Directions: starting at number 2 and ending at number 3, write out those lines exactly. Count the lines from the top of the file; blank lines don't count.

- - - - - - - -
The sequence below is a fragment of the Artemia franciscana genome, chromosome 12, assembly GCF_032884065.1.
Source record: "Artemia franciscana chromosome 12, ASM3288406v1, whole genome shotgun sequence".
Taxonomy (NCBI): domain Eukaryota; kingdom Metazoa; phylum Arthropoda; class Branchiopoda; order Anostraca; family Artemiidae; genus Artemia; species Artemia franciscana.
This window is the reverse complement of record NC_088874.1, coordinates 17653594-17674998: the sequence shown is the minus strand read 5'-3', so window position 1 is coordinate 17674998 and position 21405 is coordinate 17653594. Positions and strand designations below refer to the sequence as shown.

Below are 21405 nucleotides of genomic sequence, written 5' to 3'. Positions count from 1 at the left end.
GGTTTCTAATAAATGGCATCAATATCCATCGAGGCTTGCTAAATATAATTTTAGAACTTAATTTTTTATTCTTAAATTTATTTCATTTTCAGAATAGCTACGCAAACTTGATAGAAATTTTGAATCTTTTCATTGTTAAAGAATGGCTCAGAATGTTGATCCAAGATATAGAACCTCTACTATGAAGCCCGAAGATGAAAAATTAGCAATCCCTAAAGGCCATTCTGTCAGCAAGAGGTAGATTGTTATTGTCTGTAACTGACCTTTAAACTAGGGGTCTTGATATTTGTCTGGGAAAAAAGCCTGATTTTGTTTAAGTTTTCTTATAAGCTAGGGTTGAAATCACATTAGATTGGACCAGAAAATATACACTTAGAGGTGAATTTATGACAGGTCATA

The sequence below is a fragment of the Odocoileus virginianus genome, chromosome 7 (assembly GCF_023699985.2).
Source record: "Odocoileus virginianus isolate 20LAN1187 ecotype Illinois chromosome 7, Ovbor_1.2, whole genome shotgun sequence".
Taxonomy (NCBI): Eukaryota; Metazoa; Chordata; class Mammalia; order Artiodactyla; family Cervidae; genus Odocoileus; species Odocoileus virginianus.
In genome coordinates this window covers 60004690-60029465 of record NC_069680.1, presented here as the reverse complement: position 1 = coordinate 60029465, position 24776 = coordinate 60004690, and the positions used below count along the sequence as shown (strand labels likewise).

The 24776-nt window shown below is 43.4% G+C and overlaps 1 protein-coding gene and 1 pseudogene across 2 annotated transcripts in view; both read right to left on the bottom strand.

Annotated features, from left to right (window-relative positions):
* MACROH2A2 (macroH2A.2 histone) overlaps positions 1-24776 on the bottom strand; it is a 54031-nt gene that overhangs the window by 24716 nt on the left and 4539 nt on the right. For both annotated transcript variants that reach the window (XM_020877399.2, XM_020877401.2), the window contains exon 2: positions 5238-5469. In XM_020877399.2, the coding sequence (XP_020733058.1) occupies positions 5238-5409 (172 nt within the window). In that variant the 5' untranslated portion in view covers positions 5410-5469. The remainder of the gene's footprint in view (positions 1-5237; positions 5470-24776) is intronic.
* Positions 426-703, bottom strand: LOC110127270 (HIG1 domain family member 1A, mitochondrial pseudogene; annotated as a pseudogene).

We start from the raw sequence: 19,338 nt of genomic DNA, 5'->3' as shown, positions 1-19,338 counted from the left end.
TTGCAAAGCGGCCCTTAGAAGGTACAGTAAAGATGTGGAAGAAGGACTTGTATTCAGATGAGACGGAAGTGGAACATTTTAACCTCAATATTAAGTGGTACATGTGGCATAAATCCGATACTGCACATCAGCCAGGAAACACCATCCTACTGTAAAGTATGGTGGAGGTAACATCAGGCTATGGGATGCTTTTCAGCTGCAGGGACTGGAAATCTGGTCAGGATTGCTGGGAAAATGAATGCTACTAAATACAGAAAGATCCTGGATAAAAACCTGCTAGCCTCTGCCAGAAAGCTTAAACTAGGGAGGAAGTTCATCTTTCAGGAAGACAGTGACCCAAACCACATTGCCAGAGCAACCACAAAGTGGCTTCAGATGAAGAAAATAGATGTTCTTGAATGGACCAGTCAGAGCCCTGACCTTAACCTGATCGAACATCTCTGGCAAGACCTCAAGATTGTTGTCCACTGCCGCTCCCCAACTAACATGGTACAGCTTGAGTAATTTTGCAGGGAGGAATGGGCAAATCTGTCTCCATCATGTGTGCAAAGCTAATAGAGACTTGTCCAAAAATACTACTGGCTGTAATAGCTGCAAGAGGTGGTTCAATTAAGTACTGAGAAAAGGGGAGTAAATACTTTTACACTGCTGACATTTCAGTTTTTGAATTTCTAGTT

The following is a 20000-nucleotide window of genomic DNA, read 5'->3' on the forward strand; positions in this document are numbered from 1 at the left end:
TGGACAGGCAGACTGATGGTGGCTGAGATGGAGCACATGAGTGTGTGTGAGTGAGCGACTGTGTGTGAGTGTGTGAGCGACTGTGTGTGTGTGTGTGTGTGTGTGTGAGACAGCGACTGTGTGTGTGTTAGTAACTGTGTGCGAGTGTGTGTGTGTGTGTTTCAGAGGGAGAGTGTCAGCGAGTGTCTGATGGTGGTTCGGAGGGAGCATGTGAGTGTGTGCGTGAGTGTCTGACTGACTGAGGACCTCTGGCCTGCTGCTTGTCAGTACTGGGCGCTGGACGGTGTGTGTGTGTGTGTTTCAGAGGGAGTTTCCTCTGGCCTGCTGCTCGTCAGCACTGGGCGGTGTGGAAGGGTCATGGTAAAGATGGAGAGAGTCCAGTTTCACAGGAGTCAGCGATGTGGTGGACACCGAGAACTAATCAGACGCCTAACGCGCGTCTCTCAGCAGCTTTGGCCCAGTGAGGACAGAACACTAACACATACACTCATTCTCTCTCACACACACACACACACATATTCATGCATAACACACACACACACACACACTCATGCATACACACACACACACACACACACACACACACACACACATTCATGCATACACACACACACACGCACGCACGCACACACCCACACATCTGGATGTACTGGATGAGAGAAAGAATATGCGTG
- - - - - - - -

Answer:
Source record: "Artemia franciscana chromosome 12, ASM3288406v1, whole genome shotgun sequence".
Taxonomy (NCBI): domain Eukaryota; kingdom Metazoa; phylum Arthropoda; class Branchiopoda; order Anostraca; family Artemiidae; genus Artemia; species Artemia franciscana.